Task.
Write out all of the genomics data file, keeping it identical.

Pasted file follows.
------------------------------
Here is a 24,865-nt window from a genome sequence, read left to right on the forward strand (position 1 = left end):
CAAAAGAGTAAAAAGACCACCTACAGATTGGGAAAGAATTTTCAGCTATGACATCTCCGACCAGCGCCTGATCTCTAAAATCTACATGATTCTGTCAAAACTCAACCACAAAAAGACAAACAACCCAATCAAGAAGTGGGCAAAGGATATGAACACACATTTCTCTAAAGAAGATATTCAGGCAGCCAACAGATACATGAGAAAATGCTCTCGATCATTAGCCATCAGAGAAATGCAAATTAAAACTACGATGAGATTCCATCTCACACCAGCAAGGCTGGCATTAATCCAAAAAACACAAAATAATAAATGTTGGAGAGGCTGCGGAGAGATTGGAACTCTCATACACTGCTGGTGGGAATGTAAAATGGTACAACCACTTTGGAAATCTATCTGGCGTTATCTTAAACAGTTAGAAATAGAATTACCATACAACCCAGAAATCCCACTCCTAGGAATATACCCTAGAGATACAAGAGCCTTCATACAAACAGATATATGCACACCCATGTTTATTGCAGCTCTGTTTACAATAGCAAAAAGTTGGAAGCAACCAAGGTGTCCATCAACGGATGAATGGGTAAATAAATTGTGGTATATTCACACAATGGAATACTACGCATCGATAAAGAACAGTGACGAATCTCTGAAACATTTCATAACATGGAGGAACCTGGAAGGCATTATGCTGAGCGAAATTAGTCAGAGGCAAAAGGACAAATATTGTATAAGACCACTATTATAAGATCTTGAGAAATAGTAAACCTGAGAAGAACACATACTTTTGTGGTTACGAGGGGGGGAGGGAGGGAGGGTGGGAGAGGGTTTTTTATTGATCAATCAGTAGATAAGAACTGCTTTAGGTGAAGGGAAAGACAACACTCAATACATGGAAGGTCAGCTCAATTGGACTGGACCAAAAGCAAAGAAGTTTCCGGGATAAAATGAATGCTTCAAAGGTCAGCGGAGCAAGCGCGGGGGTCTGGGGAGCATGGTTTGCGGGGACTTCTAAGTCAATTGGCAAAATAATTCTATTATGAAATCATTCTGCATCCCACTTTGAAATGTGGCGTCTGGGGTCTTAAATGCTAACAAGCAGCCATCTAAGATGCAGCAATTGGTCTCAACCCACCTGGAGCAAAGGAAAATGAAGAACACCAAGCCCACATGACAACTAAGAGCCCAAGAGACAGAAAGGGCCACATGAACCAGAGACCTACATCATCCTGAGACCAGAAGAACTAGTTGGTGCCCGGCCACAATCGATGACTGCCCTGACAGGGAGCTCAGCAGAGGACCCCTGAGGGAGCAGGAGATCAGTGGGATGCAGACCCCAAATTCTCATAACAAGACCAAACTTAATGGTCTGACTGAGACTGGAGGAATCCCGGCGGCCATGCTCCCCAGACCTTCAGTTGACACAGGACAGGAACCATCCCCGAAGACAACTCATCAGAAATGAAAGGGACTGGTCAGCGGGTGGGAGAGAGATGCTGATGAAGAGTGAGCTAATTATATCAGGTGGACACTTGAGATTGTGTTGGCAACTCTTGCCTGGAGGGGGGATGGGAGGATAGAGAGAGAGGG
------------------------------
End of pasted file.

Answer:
Here is a 24,865-nt window from a genome sequence, read left to right on the forward strand (position 1 = left end):
CAAAAGAGTAAAAAGACCACCTACAGATTGGGAAAGAATTTTCAGCTATGACATCTCCGACCAGCGCCTGATCTCTAAAATCTACATGATTCTGTCAAAACTCAACCACAAAAAGACAAACAACCCAATCAAGAAGTGGGCAAAGGATATGAACACACATTTCTCTAAAGAAGATATTCAGGCAGCCAACAGATACATGAGAAAATGCTCTCGATCATTAGCCATCAGAGAAATGCAAATTAAAACTACGATGAGATTCCATCTCACACCAGCAAGGCTGGCATTAATCCAAAAAACACAAAATAATAAATGTTGGAGAGGCTGCGGAGAGATTGGAACTCTCATACACTGCTGGTGGGAATGTAAAATGGTACAACCACTTTGGAAATCTATCTGGCGTTATCTTAAACAGTTAGAAATAGAATTACCATACAACCCAGAAATCCCACTCCTAGGAATATACCCTAGAGATACAAGAGCCTTCATACAAACAGATATATGCACACCCATGTTTATTGCAGCTCTGTTTACAATAGCAAAAAGTTGGAAGCAACCAAGGTGTCCATCAACGGATGAATGGGTAAATAAATTGTGGTATATTCACACAATGGAATACTACGCATCGATAAAGAACAGTGACGAATCTCTGAAACATTTCATAACATGGAGGAACCTGGAAGGCATTATGCTGAGCGAAATTAGTCAGAGGCAAAAGGACAAATATTGTATAAGACCACTATTATAAGATCTTGAGAAATAGTAAACCTGAGAAGAACACATACTTTTGTGGTTACGAGGGGGGGAGGGAGGGAGGGTGGGAGAGGGTTTTTTATTGATCAATCAGTAGATAAGAACTGCTTTAGGTGAAGGGAAAGACAACACTCAATACATGGAAGGTCAGCTCAATTGGACTGGACCAAAAGCAAAGAAGTTTCCGGGATAAAATGAATGCTTCAAAGGTCAGCGGAGCAAGCGCGGGGGTCTGGGGAGCATGGTTTGCGGGGACTTCTAAGTCAATTGGCAAAATAATTCTATTATGAAATCATTCTGCATCCCACTTTGAAATGTGGCGTCTGGGGTCTTAAATGCTAACAAGCAGCCATCTAAGATGCAGCAATTGGTCTCAACCCACCTGGAGCAAAGGAAAATGAAGAACACCAAGCCCACATGACAACTAAGAGCCCAAGAGACAGAAAGGGCCACATGAACCAGAGACCTACATCATCCTGAGACCAGAAGAACTAGTTGGTGCCCGGCCACAATCGATGACTGCCCTGACAGGGAGCTCAGCAGAGGACCCCTGAGGGAGCAGGAGATCAGTGGGATGCAGACCCCAAATTCTCATAACAAGACCAAACTTAATGGTCTGACTGAGACTGGAGGAATCCCGGCGGCCATGCTCCCCAGACCTTCAGTTGACACAGGACAGGAACCATCCCCGAAGACAACTCATCAGAAATGAAAGGGACTGGTCAGCGGGTGGGAGAGAGATGCTGATGAAGAGTGAGCTAATTATATCAGGTGGACACTTGAGATTGTGTTGGCAACTCTTGCCTGGAGGGGGGATGGGAGGATAGAGAGAGAGGG